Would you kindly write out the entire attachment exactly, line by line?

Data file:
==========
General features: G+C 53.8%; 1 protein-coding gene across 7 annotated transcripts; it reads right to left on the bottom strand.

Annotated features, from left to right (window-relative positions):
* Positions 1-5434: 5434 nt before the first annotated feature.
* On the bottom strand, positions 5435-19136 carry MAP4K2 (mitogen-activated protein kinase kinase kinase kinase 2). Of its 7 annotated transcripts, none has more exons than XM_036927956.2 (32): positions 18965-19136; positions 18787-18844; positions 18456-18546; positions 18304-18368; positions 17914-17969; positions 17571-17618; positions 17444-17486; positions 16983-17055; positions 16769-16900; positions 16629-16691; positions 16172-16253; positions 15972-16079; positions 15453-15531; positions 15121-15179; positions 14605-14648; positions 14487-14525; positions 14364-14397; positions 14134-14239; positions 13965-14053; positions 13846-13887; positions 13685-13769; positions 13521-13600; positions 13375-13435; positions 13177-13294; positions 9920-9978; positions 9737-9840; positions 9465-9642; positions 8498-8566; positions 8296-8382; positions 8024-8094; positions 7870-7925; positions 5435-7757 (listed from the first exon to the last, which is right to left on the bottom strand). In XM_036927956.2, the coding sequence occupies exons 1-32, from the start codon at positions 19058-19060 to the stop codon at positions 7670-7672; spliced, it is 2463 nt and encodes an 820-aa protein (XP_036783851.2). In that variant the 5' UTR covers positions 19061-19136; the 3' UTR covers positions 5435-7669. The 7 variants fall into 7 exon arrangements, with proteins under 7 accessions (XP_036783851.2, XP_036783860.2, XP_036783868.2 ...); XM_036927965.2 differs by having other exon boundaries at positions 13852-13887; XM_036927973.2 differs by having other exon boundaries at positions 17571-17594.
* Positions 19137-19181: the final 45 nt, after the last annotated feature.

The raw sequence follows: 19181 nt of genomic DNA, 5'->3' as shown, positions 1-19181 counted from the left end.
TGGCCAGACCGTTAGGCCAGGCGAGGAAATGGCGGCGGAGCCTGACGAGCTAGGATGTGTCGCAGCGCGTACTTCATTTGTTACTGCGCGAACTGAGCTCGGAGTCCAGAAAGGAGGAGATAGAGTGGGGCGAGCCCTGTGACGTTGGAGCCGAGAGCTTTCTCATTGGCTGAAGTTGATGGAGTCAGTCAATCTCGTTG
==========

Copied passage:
General features: G+C 53.8%; 1 protein-coding gene across 7 annotated transcripts; it reads right to left on the bottom strand.

Annotated features, from left to right (window-relative positions):
* Positions 1-5434: 5434 nt before the first annotated feature.
* On the bottom strand, positions 5435-19136 carry MAP4K2 (mitogen-activated protein kinase kinase kinase kinase 2). Of its 7 annotated transcripts, none has more exons than XM_036927956.2 (32): positions 18965-19136; positions 18787-18844; positions 18456-18546; positions 18304-18368; positions 17914-17969; positions 17571-17618; positions 17444-17486; positions 16983-17055; positions 16769-16900; positions 16629-16691; positions 16172-16253; positions 15972-16079; positions 15453-15531; positions 15121-15179; positions 14605-14648; positions 14487-14525; positions 14364-14397; positions 14134-14239; positions 13965-14053; positions 13846-13887; positions 13685-13769; positions 13521-13600; positions 13375-13435; positions 13177-13294; positions 9920-9978; positions 9737-9840; positions 9465-9642; positions 8498-8566; positions 8296-8382; positions 8024-8094; positions 7870-7925; positions 5435-7757 (listed from the first exon to the last, which is right to left on the bottom strand). In XM_036927956.2, the coding sequence occupies exons 1-32, from the start codon at positions 19058-19060 to the stop codon at positions 7670-7672; spliced, it is 2463 nt and encodes an 820-aa protein (XP_036783851.2). In that variant the 5' UTR covers positions 19061-19136; the 3' UTR covers positions 5435-7669. The 7 variants fall into 7 exon arrangements, with proteins under 7 accessions (XP_036783851.2, XP_036783860.2, XP_036783868.2 ...); XM_036927965.2 differs by having other exon boundaries at positions 13852-13887; XM_036927973.2 differs by having other exon boundaries at positions 17571-17594.
* Positions 19137-19181: the final 45 nt, after the last annotated feature.

The raw sequence follows: 19181 nt of genomic DNA, 5'->3' as shown, positions 1-19181 counted from the left end.
TGGCCAGACCGTTAGGCCAGGCGAGGAAATGGCGGCGGAGCCTGACGAGCTAGGATGTGTCGCAGCGCGTACTTCATTTGTTACTGCGCGAACTGAGCTCGGAGTCCAGAAAGGAGGAGATAGAGTGGGGCGAGCCCTGTGACGTTGGAGCCGAGAGCTTTCTCATTGGCTGAAGTTGATGGAGTCAGTCAATCTCGTTG